Being defeated, being beaten by an opponent, is one of the hardest things to deal with in kendo*. Sometimes, when we have tried really hard and we still get beaten, it makes us want to give up kendo. Some people do.

It is because it is so difficult to bear that being defeated has the most to teach us about our kendo, and also about ourselves. Someone who has learned to come back from defeat in kendo will be able to deal better with hardship outside of kendo, because they know defeat is only temporary. They also know that today's defeat contains the seeds of tomorrow's victory.

As a result, being defeated becomes a precious and valuable experience because it shows us our weak points. If we are humble and dedicated, we can use that knowledge to develop our weak points so that they become our strengths. This is how we improve as
kendoka. This is why there is a saying in kendo, "When you are defeated, give thanks." Your opponent has just shown you what you need to know to win next time.

But it still hurts...
Then think about this:

The Shinkage Ryu was developed from the Kage Ryu by Kamiizumi Ise no Kami.

Yagyu Sekishusai was already an experienced samurai when he first met Kamiizumi. Sekishusai had first led troops into battle when he was only 15 years old, and many times since then he had been singled out for praise for his bravery in war. This was the Sengoku Jidai or 'Warring States Period' in Japanese history, when the many small domains that made up Japan were constantly fighting each other. In other words, Sekishusai knew what real fighting was and he was pretty good at it, good enough to survive.

In 1564 the Shinkage Ryu founder and some of his students were in the area where the Yagyu family lived. It appears that Kamiizumi asked around as to who in the area was a worthy swordsman. Sekishusai's name came up and so a match was arranged. History is sketchy about whether it was Kamiizumi himself who fought Sekishusai. More likely it was one of his senior students (perhaps Hikita Bungoro, another famous name in Japanese swordsmanship). Whoever it was, the outcome was the same—Yagyu Sekishusai was soundly beaten.

Even though he was already a successful and highly-respected samurai commander, Sekishusai's response was to become Kamiizumi's disciple**
. It was this decision that put Sekishusai, and his entire family, on the road to greatness. He studied
Shinkage Ryu under Kamiizumi intensely until he finally received the seal of full transmission of the school from Kamiizumi. Yagyu Shinkage Ryu went on to become the personal school of the Tokugawa family, after Tokugawa Ieyasu became the first Shogun, or Supreme Military Ruler of Japan. Many of the most important philosophical ideas in Japanese swordsmanship come from the Yagyu Shinkage Ryu. And the school still exists today, still headed by the Yagyu family.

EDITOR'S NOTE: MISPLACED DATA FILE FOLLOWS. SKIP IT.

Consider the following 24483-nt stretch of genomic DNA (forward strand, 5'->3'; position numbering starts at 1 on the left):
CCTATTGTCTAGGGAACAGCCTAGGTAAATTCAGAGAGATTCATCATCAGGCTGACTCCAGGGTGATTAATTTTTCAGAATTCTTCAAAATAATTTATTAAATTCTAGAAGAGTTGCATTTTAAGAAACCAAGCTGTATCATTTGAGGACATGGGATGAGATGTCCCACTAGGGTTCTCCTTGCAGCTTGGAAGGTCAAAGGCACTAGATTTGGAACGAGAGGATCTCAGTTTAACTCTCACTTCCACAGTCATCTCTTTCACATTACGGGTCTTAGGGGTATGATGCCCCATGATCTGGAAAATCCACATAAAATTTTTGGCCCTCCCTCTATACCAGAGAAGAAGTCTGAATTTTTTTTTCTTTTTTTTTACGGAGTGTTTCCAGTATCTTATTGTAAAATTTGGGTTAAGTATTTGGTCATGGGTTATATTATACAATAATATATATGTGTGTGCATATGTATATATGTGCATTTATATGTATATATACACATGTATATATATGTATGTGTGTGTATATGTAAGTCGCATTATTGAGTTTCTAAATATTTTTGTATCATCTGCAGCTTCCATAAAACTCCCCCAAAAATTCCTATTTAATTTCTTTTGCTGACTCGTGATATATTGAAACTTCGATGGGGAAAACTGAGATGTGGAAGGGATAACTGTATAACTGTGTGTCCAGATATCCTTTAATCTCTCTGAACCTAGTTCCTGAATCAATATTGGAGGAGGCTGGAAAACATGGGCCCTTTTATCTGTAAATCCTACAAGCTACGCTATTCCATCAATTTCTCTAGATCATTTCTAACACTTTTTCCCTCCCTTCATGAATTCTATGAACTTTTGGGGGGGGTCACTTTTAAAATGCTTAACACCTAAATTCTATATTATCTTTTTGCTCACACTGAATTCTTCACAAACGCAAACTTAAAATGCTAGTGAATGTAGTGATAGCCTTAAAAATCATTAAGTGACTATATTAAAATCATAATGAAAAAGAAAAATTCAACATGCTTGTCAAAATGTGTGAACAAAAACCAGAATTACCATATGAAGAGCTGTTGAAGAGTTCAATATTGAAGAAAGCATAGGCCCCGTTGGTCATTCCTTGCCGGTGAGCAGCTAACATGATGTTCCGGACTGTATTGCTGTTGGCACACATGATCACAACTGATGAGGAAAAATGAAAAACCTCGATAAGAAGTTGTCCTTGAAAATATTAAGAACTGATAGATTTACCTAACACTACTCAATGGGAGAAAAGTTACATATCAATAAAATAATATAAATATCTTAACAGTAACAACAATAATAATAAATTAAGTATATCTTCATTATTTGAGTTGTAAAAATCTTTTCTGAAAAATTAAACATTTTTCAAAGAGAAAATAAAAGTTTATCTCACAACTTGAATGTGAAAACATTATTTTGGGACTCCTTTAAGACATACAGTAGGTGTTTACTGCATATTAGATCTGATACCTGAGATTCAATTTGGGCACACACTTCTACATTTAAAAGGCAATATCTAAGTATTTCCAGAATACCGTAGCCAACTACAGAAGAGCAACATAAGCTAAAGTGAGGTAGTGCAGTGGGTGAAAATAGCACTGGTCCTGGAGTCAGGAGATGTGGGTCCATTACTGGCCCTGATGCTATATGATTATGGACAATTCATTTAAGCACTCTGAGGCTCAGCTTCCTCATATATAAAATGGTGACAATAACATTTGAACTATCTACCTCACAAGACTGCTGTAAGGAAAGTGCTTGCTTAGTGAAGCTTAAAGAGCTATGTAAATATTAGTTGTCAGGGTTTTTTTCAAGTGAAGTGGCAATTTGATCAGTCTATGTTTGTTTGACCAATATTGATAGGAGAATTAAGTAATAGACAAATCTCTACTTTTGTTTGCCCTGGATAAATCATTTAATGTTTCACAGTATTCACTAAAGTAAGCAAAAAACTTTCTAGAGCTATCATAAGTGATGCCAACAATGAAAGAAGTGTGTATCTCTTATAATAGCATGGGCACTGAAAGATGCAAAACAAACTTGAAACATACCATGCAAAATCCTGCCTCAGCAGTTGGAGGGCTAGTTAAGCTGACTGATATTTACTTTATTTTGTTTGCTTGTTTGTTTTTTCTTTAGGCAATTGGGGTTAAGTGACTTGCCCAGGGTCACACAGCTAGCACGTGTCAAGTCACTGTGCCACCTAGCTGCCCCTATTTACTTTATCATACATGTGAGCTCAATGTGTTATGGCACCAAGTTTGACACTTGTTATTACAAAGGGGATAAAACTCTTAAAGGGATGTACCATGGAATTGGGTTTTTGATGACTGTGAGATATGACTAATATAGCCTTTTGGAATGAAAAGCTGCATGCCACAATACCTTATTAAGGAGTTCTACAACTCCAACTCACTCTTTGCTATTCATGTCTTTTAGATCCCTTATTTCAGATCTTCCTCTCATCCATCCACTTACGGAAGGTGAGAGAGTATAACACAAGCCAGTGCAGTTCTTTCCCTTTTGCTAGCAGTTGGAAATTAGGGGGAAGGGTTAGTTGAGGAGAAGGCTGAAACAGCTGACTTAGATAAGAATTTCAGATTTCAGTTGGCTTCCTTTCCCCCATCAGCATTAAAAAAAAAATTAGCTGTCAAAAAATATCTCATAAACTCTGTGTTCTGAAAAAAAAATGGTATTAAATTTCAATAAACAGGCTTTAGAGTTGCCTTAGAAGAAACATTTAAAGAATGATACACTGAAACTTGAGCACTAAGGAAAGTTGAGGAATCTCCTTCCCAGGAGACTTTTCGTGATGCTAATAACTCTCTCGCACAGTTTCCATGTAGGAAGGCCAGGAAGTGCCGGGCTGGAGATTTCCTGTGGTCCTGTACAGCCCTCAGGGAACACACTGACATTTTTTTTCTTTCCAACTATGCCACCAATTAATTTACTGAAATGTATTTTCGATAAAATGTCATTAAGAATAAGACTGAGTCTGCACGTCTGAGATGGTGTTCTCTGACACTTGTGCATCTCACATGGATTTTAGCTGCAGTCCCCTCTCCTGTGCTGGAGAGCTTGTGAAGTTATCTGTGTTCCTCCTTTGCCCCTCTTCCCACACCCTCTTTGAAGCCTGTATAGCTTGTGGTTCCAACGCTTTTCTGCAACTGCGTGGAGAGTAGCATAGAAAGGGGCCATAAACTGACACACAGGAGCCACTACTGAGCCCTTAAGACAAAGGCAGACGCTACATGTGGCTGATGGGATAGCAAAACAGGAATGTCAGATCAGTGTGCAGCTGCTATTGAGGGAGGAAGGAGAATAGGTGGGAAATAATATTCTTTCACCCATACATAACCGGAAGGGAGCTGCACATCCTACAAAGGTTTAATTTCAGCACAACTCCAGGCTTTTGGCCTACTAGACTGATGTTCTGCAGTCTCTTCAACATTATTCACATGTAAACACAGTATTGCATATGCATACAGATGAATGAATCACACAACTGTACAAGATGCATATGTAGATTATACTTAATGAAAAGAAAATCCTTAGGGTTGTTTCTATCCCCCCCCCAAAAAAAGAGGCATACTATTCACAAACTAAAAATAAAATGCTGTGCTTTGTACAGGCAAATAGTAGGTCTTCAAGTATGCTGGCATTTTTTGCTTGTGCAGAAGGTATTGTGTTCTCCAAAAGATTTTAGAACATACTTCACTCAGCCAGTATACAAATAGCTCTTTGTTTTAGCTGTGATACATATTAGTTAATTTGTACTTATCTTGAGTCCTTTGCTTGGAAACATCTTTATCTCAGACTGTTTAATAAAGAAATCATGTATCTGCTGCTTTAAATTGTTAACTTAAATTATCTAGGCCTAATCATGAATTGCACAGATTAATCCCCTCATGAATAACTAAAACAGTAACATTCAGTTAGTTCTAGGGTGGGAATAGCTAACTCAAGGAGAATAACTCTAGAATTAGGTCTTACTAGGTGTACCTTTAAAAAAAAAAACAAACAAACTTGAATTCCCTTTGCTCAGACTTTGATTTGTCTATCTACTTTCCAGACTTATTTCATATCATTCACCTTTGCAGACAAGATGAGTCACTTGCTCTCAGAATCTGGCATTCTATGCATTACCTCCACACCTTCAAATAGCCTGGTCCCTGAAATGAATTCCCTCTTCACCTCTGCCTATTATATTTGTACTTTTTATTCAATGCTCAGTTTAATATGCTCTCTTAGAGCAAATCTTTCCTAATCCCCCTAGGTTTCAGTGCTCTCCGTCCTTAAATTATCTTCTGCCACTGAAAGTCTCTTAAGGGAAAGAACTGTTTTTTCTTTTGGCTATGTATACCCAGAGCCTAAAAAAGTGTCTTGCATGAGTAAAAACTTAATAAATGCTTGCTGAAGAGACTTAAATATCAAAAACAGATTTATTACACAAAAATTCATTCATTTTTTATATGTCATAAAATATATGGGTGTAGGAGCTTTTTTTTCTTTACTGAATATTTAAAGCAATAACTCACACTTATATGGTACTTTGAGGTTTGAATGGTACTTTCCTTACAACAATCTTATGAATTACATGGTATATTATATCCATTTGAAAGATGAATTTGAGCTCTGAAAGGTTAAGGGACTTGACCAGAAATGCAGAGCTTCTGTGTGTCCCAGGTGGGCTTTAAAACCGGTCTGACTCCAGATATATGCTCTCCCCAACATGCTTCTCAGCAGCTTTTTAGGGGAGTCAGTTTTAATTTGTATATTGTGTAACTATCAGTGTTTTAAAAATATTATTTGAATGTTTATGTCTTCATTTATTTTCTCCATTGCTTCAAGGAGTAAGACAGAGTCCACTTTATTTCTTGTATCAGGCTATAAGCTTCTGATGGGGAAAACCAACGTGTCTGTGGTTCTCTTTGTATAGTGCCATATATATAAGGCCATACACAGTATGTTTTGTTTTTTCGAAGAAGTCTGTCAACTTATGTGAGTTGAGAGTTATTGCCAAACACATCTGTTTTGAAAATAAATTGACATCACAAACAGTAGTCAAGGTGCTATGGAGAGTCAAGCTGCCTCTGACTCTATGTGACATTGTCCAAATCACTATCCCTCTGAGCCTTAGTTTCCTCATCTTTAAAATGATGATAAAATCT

All thanks to Sekishusai swallowing his pride and begging Kamiizumi to teach him everything he knew.

"If this person can defeat me, then I want to know what s/he knows."
This is not the thinking of a wishy-washy person or a weak person. It is the thinking of a humble person, someone whose drive to be better is bigger than their ego. A great person doesn't just stick to their guns, they know when they have seen something extraordinary and then quickly grasp the opportunity.

*It's also one of the great things about kendo. When someone beats you there is no arguing. It's clear. You have to deal with it. No half-points. No variation in rules from one dojo to the next. Some martial arts do not give you this kind of clear feedback, and I personally believe this is why these martial arts sometimes end up with people at the top who are very egotistical and yet who never allow themselves to be challenged by their students. In kendo two things keep us honest: sweat and yuko datotsu (successful scoring cuts).

**What is the difference between a student and a disciple (弟子
deshi in Japanese)? A student may study hard, but their life is otherwise pretty normal. A disciple is someone who is willing to give up everything (family, friends, possessions) if necessary so as to follow a particular path or a particular teacher.


prom said…
Thank you for this article. I was defeated badly today. I felt depressed, because I have been trying so hard. But after reading this article, I understand true meaning behind losing. I will keep practicing to become better Kendoka. Again, thank you for this inspiring article.
Anonymous said…
If the aim of kendo is to develop character and be a better person, we must ask ourselves what we mean as "victory".
A revered sensei tell us once that to do our best is to win...
I like this point of view, consequently in a tournament with 200 kenshi partecipating, all of them can win at the same time (or loose if you see the reverse of the medal) not only one...


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